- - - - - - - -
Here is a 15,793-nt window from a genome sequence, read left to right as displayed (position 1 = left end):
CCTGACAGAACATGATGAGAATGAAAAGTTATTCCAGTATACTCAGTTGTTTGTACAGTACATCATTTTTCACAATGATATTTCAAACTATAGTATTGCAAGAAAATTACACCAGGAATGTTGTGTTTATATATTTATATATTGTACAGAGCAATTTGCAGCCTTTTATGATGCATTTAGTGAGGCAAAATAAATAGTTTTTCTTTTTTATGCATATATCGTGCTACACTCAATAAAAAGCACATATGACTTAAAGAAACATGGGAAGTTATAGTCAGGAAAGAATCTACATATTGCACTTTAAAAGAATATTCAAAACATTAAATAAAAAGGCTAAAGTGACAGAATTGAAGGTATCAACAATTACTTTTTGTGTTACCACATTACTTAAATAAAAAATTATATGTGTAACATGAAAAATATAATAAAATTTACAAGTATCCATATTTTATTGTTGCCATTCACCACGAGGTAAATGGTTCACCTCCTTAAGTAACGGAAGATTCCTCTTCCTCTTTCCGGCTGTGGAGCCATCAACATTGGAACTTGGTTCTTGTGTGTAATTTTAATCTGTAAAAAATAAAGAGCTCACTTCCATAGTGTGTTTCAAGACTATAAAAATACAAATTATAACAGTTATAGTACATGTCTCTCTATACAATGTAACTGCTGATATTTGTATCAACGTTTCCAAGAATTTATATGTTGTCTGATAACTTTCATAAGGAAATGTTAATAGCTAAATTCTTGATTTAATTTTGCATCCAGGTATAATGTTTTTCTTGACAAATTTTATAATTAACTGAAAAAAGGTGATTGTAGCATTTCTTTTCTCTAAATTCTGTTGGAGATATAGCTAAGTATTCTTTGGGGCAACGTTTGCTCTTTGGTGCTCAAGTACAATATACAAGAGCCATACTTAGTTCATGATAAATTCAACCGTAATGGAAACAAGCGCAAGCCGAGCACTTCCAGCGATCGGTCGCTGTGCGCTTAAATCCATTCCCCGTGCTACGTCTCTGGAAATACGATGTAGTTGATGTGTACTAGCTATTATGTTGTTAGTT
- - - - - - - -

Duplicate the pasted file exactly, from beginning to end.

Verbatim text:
Here is a 15,793-nt window from a genome sequence, read left to right as displayed (position 1 = left end):
CCTGACAGAACATGATGAGAATGAAAAGTTATTCCAGTATACTCAGTTGTTTGTACAGTACATCATTTTTCACAATGATATTTCAAACTATAGTATTGCAAGAAAATTACACCAGGAATGTTGTGTTTATATATTTATATATTGTACAGAGCAATTTGCAGCCTTTTATGATGCATTTAGTGAGGCAAAATAAATAGTTTTTCTTTTTTATGCATATATCGTGCTACACTCAATAAAAAGCACATATGACTTAAAGAAACATGGGAAGTTATAGTCAGGAAAGAATCTACATATTGCACTTTAAAAGAATATTCAAAACATTAAATAAAAAGGCTAAAGTGACAGAATTGAAGGTATCAACAATTACTTTTTGTGTTACCACATTACTTAAATAAAAAATTATATGTGTAACATGAAAAATATAATAAAATTTACAAGTATCCATATTTTATTGTTGCCATTCACCACGAGGTAAATGGTTCACCTCCTTAAGTAACGGAAGATTCCTCTTCCTCTTTCCGGCTGTGGAGCCATCAACATTGGAACTTGGTTCTTGTGTGTAATTTTAATCTGTAAAAAATAAAGAGCTCACTTCCATAGTGTGTTTCAAGACTATAAAAATACAAATTATAACAGTTATAGTACATGTCTCTCTATACAATGTAACTGCTGATATTTGTATCAACGTTTCCAAGAATTTATATGTTGTCTGATAACTTTCATAAGGAAATGTTAATAGCTAAATTCTTGATTTAATTTTGCATCCAGGTATAATGTTTTTCTTGACAAATTTTATAATTAACTGAAAAAAGGTGATTGTAGCATTTCTTTTCTCTAAATTCTGTTGGAGATATAGCTAAGTATTCTTTGGGGCAACGTTTGCTCTTTGGTGCTCAAGTACAATATACAAGAGCCATACTTAGTTCATGATAAATTCAACCGTAATGGAAACAAGCGCAAGCCGAGCACTTCCAGCGATCGGTCGCTGTGCGCTTAAATCCATTCCCCGTGCTACGTCTCTGGAAATACGATGTAGTTGATGTGTACTAGCTATTATGTTGTTAGTT